- Ships with appropriate AC power cable for your country
New! $2,77500 USD
- Qty 2: $2,63600 USD each
- Qty 3+: $2,58100 USD each
- Quick Build & Ship: Yes!
Order today, ships ~ February 10!
e-commerce price: Prefer
U.S. dollars? 2,775.00
Configure options as you prefer,
and buy online today!|
Call 800.844.3721 for expert technical sales assistance!
- Intel Gold Partner: Digital Tigers has Intel's gold partner designation based on
sales volume and ongoing technical training.
- Expert Support: Support includes direct troubleshooting, where our technicians log into customer systems,
and resolve issues while on the phone with customers.
- Beyond Rocket Science™ Service Commitment
- Junk-Free Guarantee: We install neither adware nor promotional software on any workstation
- Complete system integration combining Stratosphere workstation with Zenview
and UltraFlex multi-screen monitors
D I G I T A L T I G E R S C U S T O M E R S
Updated! UltraView Desktop Manager 2.0 software
Advanced software for managing multiple monitors and creating a personal productivity dashboard via virtual monitors
- All-new Digital Tigers software suite with many new features
- Now supports splitting monitors into smaller virtual monitors
- Create a personal productivity and awareness dashboard out of large, high-resolution monitors and 4K TVs
- Use larger virtual monitors for primary workspace and supporting documents, websites and work email
- Use micro-size virtual monitors for task managers, time management, personal email, instant messaging, social media, Bloomberg TV, streaming media, newsfeeds, security cameras and more
- Never miss anyting important for lack of timely awareness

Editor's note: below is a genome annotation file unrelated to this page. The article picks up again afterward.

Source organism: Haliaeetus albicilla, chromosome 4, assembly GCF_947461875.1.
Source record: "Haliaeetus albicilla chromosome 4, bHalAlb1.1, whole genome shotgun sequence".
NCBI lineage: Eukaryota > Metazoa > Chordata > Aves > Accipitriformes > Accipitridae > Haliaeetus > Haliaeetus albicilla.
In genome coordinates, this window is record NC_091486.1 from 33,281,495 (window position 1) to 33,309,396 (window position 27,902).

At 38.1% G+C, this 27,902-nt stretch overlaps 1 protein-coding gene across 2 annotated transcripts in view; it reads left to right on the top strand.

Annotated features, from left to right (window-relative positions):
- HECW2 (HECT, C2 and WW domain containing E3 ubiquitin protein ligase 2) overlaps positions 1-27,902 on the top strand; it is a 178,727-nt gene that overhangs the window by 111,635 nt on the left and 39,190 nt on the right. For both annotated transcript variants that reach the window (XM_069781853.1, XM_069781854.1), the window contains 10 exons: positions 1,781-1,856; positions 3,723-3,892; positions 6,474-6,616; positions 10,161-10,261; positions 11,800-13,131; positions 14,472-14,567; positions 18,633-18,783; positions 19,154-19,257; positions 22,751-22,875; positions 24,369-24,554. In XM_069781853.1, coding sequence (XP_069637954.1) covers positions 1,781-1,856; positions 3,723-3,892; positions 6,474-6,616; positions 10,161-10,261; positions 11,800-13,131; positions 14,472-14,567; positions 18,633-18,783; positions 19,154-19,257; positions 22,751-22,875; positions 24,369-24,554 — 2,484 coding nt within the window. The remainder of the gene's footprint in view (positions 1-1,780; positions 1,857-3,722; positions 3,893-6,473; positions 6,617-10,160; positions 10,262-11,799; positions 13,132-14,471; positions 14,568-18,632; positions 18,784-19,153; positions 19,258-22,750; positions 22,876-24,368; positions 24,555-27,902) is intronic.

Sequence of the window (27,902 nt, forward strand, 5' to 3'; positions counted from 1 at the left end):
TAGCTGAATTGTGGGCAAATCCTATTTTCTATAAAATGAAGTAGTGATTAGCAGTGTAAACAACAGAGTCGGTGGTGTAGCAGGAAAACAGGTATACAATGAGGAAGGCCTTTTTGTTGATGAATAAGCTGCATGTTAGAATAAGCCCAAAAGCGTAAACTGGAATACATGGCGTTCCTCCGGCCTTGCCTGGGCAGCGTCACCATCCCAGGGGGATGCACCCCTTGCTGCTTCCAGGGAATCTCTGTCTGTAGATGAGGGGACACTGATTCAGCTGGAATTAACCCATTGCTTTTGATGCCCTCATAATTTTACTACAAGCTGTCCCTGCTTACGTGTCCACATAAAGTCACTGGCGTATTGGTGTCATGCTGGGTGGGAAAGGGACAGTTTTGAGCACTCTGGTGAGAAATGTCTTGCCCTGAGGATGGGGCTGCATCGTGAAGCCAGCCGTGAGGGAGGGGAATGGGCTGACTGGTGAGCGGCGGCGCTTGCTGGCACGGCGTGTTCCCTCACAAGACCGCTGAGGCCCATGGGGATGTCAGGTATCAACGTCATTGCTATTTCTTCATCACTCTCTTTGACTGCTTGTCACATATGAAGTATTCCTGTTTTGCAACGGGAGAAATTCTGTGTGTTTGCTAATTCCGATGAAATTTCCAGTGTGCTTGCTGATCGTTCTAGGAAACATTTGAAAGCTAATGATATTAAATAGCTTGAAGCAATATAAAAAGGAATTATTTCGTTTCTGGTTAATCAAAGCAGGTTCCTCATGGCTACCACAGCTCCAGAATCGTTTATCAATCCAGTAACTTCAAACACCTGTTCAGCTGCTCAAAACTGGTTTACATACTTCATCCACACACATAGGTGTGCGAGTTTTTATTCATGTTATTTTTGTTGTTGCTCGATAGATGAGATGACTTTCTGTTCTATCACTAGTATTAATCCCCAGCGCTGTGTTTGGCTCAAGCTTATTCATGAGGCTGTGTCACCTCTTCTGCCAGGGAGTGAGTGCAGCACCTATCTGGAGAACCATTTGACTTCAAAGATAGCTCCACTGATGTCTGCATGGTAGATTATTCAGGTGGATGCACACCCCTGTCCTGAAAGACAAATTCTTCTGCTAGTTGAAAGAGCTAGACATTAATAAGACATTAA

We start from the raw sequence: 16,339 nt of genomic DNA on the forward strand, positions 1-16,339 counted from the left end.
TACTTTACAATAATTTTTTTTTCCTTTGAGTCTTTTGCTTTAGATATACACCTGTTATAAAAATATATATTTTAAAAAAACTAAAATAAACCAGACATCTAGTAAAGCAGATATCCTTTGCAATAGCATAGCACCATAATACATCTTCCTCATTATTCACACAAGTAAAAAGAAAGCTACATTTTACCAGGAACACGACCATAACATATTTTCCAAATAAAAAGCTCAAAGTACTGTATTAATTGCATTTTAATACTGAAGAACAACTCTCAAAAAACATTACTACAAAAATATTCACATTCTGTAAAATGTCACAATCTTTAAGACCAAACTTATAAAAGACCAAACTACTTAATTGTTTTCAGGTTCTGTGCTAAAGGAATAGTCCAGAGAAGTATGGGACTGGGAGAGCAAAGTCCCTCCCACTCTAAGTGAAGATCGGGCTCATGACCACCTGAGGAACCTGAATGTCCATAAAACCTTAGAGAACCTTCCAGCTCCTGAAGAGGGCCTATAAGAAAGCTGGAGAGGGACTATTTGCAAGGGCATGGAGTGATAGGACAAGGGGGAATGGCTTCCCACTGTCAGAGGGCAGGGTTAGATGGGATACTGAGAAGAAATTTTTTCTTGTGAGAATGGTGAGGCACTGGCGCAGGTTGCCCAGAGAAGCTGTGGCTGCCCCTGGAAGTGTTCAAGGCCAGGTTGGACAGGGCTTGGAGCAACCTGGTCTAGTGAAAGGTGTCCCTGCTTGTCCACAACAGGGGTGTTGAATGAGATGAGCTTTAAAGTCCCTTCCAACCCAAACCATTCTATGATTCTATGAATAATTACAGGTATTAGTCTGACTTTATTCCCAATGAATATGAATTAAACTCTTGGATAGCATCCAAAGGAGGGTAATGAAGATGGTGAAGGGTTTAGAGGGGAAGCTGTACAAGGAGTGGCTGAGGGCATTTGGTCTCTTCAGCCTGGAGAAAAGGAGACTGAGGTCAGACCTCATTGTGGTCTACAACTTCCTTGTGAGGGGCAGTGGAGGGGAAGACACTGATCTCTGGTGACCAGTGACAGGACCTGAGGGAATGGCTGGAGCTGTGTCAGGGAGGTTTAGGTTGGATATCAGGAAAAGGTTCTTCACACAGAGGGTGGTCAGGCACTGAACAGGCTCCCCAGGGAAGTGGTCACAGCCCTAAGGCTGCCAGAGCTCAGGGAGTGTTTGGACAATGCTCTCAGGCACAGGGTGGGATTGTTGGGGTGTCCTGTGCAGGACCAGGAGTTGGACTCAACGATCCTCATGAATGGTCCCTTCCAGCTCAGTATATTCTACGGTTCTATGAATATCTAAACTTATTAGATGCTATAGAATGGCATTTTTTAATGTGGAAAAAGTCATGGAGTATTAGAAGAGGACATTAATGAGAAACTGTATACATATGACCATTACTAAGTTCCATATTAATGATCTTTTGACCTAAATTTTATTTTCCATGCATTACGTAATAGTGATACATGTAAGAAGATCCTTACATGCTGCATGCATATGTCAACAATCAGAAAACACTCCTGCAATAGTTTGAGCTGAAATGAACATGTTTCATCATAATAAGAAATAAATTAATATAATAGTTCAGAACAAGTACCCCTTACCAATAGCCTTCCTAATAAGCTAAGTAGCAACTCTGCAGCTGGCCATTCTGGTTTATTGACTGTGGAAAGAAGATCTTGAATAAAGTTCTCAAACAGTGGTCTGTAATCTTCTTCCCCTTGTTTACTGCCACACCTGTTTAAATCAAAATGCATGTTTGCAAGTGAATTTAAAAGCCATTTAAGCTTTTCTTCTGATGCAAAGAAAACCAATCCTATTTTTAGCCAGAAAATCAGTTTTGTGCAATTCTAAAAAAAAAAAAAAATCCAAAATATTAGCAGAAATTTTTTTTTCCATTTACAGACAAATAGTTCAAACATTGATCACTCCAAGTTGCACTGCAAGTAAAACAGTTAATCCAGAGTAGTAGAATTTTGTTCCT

- Designed for Windows 10 as well as Windows 7 and 8.1
- $9900 USD · Free with Stratosphere Pro R12
- Learn more: tab on this page · product page
The future of 4K: a personal productivity and awareness dashboard, balancing work and life together
Above: New UltraView 4K UHD curved displays, available in 49-inch and 55-inch sizes
Above: Five virtual monitors created from single 4K UHD monitor, using UltraView Desktop Manager 2.0
To see more examples of what you can now do with a single 4K UHD monitor, see the Virtual Monitors: Example Layouts tab on this page, which shows 55 ways you can carve up a 4K monitor with UltraView Desktop Manager 2.0.
Top productivity features:
Top personalization features:
Mid-tower case options
Below: silent compact mid-tower case (Fractal Define 7 Compact, standard)
Highly recommended for silent operation; noise-damped side panels, 2 silent fans, premium materials; no front bay for DVD drive; 5 front USB ports including USB-C, plus headphone and mic jacks; 32% less volume than deluxe Fractal Define 7 case, 18.66 x 8.27 x 16.81in (HWD)
Below: deluxe mid-tower case (Fractal Define 7, optional)
Highly recommended for silent operation; noise-damped side panels and front door; reversible front door with anodized aluminum cover; front 5.25in bay for DVD / removable drive; 5 front USB ports including USB-C; front audio jacks; 18.70 x 9.45 x 21.54in (HWD)